Wonderful analysis and presentation.
Music or sound is what is so primordial experience that it is more inner satisfaction experience closer to self knowledge rather than an understanding. Yes in the case of western music or raga you are confined to patterns and notes and rules. But as music is experiential so is the understanding of life.
There are two well known approaches, synthesis and differentiation (often confused with word analysis). Western science (only one popular and understood to give us all rewards such as medicines for prolonged life) is based on its ability to differentiate and that has for example resulted in wonderful medicines, etc.
For understanding life you need to add all genetics (i.e. differentiations in to ATGC pairs and Protein factory etc) but as epigenetics seems to alter genetics too often (e.g. jumping genes) the parts are not the whole. The answer lies in introducing parts, combination rules, processes allowed and definitely "Consciousness" that helps us complete life as we understand it today. Not to speak of future findings of life beyond our known species in the universe (need not be Carbon based only?)!
P.S. Buddhists and Jains (Source for both in India as starting point) include Nature only (and time) and are shown to be equivalent in reasoning to Sankhya, one of the six parts of Indian Philosophy, however, others (e.g. Hindus) believe in overall source(s) of consciousness but both explain most of observables about life.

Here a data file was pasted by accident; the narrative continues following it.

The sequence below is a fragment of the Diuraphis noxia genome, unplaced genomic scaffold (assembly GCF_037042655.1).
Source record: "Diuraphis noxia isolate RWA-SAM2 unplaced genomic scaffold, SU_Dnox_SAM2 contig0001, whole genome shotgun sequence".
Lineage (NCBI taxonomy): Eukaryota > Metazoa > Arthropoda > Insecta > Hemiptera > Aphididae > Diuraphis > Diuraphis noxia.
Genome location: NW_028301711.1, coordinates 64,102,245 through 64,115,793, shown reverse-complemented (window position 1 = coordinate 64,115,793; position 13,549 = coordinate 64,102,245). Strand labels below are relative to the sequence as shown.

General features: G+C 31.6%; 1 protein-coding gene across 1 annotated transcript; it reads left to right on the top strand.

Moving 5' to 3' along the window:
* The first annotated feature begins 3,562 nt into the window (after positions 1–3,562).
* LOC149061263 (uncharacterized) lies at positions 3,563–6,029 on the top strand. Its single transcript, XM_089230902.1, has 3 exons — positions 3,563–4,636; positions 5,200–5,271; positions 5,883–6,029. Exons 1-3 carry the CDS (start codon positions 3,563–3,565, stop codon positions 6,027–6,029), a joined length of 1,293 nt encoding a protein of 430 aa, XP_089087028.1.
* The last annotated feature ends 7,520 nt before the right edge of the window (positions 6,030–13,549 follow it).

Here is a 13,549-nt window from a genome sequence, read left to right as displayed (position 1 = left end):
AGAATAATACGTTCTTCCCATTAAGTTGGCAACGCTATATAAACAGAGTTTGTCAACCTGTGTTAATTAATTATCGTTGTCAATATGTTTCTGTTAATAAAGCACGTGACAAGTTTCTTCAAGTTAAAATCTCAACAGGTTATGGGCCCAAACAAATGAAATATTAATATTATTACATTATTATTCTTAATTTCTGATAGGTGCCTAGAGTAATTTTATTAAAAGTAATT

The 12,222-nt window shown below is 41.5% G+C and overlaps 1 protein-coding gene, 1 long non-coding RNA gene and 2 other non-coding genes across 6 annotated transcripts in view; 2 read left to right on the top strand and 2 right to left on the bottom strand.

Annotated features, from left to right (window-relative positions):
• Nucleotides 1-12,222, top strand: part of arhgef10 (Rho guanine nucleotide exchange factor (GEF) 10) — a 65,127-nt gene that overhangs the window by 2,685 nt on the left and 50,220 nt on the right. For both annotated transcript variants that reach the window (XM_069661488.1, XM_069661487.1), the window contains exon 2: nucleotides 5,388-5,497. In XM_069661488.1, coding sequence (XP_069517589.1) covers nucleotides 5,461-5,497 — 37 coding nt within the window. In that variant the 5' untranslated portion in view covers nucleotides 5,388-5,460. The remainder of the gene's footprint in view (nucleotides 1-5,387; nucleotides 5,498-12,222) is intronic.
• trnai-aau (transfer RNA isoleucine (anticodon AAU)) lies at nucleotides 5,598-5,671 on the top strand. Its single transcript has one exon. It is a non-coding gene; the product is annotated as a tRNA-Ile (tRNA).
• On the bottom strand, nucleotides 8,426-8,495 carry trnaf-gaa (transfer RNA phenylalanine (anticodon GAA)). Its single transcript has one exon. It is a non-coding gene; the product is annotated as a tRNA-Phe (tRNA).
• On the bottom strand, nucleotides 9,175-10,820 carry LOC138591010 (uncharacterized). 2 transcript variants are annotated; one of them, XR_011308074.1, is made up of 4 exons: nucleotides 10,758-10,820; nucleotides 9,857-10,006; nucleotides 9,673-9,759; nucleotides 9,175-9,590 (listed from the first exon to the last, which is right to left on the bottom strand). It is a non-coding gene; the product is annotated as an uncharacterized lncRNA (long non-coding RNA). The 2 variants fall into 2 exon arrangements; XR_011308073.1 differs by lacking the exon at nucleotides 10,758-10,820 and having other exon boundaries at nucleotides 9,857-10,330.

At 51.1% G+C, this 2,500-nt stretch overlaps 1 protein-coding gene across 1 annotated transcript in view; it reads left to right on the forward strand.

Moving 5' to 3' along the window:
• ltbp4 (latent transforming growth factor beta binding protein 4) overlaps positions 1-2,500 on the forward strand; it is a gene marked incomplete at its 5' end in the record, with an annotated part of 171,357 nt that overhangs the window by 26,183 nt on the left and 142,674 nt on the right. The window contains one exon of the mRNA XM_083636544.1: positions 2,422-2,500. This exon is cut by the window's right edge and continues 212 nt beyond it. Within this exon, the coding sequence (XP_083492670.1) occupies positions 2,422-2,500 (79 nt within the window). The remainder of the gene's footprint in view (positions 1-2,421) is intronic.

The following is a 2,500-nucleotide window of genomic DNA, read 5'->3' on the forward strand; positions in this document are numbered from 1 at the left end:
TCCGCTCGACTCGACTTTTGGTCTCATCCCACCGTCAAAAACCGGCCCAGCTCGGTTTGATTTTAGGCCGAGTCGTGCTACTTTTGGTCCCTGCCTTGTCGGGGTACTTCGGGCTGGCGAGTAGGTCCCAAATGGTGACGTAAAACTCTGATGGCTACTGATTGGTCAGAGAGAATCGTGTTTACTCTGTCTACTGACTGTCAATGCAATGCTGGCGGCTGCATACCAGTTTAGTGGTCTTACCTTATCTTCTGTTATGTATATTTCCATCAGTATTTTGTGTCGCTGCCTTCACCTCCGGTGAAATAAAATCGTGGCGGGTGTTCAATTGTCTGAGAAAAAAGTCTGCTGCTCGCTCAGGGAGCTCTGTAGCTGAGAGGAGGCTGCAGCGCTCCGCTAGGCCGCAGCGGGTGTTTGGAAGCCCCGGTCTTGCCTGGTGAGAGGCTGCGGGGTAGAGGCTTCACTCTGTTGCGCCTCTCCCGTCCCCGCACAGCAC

Rich - thanks for the comments.
(Dr. Ravi Sharma)
313 204 1740 Mobile
On Fri, Sep 11, 2009 at 11:16 AM, John F. Sowa <sowa@xxxxxxxxxxx>
Thanks for the reference. The issue of reductionism is critical
to formal ontology because it focuses attention on the problems
of complexity and the need for intermediate levels as means for
At every step in computer science, we face combinatorial explosions
that threaten to swamp any further progress. Some people argue
that the solution to complexity is to limit the expressive power
of the languages we use so that complex problems cannot be stated.
But that approach does not solve the problems. It just makes it
impossible to represent them or even think about them.
Note that all the major programming languages in use today are
undecidable: there is no way to predict, in general, whether
any given program will ever halt. Programmers don't "solve"
that problem by limiting the expressive power of the languages.
Instead, what they do is to define intermediate levels so that
the mapping from one level to the next is manageable with our
limited ability and resources for reasoning about complexity.
JFS>> Although I agree that the principles of biology are based on
>> chemistry and the principles of chemistry are based on physics,GK> In support: I found Prof. Denis Noble's book, The Music of Life,
>> I also believe that there are laws at each level that would
>> be extremely difficult, and probably humanly impossible, to
>> translate directly to the lowest possible level.
> very illuminating on this topic (http://musicoflife.co.uk/).
I followed that pointer to a list of reviews, which discuss those
issues. See below for some excerpts from those reviews that are
relevant to issues in ontology and knowledge representation.